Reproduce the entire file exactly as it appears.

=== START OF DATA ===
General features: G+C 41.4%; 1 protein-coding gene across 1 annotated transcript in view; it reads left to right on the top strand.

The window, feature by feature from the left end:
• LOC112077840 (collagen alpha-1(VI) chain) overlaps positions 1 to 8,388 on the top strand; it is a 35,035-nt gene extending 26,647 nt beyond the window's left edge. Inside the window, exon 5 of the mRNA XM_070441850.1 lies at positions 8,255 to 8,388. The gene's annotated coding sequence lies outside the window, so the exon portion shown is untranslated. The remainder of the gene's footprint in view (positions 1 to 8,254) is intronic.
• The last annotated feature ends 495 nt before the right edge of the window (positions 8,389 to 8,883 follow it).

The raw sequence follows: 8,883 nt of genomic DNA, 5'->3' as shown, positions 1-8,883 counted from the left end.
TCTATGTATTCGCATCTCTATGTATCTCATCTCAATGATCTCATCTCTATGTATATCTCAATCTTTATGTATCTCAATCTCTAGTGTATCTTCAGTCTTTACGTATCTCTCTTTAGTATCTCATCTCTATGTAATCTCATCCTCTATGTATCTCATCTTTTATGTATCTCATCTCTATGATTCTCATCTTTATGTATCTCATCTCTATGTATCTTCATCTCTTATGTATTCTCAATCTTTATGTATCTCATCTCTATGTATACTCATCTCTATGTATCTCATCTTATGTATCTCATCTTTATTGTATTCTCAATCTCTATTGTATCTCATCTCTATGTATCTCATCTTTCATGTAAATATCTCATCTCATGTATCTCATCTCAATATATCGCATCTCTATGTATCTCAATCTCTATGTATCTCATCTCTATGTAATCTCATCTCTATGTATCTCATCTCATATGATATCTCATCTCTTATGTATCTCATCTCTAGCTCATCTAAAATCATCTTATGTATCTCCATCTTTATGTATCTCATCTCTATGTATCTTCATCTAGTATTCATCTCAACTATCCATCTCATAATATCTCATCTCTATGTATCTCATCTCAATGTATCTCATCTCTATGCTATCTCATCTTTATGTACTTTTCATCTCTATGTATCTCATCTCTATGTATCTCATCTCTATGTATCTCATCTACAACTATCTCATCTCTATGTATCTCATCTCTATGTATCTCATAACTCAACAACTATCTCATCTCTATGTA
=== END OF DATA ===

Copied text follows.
General features: G+C 41.4%; 1 protein-coding gene across 1 annotated transcript in view; it reads left to right on the top strand.

The window, feature by feature from the left end:
• LOC112077840 (collagen alpha-1(VI) chain) overlaps positions 1 to 8,388 on the top strand; it is a 35,035-nt gene extending 26,647 nt beyond the window's left edge. Inside the window, exon 5 of the mRNA XM_070441850.1 lies at positions 8,255 to 8,388. The gene's annotated coding sequence lies outside the window, so the exon portion shown is untranslated. The remainder of the gene's footprint in view (positions 1 to 8,254) is intronic.
• The last annotated feature ends 495 nt before the right edge of the window (positions 8,389 to 8,883 follow it).

The raw sequence follows: 8,883 nt of genomic DNA, 5'->3' as shown, positions 1-8,883 counted from the left end.
TCTATGTATTCGCATCTCTATGTATCTCATCTCAATGATCTCATCTCTATGTATATCTCAATCTTTATGTATCTCAATCTCTAGTGTATCTTCAGTCTTTACGTATCTCTCTTTAGTATCTCATCTCTATGTAATCTCATCCTCTATGTATCTCATCTTTTATGTATCTCATCTCTATGATTCTCATCTTTATGTATCTCATCTCTATGTATCTTCATCTCTTATGTATTCTCAATCTTTATGTATCTCATCTCTATGTATACTCATCTCTATGTATCTCATCTTATGTATCTCATCTTTATTGTATTCTCAATCTCTATTGTATCTCATCTCTATGTATCTCATCTTTCATGTAAATATCTCATCTCATGTATCTCATCTCAATATATCGCATCTCTATGTATCTCAATCTCTATGTATCTCATCTCTATGTAATCTCATCTCTATGTATCTCATCTCATATGATATCTCATCTCTTATGTATCTCATCTCTAGCTCATCTAAAATCATCTTATGTATCTCCATCTTTATGTATCTCATCTCTATGTATCTTCATCTAGTATTCATCTCAACTATCCATCTCATAATATCTCATCTCTATGTATCTCATCTCAATGTATCTCATCTCTATGCTATCTCATCTTTATGTACTTTTCATCTCTATGTATCTCATCTCTATGTATCTCATCTCTATGTATCTCATCTACAACTATCTCATCTCTATGTATCTCATCTCTATGTATCTCATAACTCAACAACTATCTCATCTCTATGTA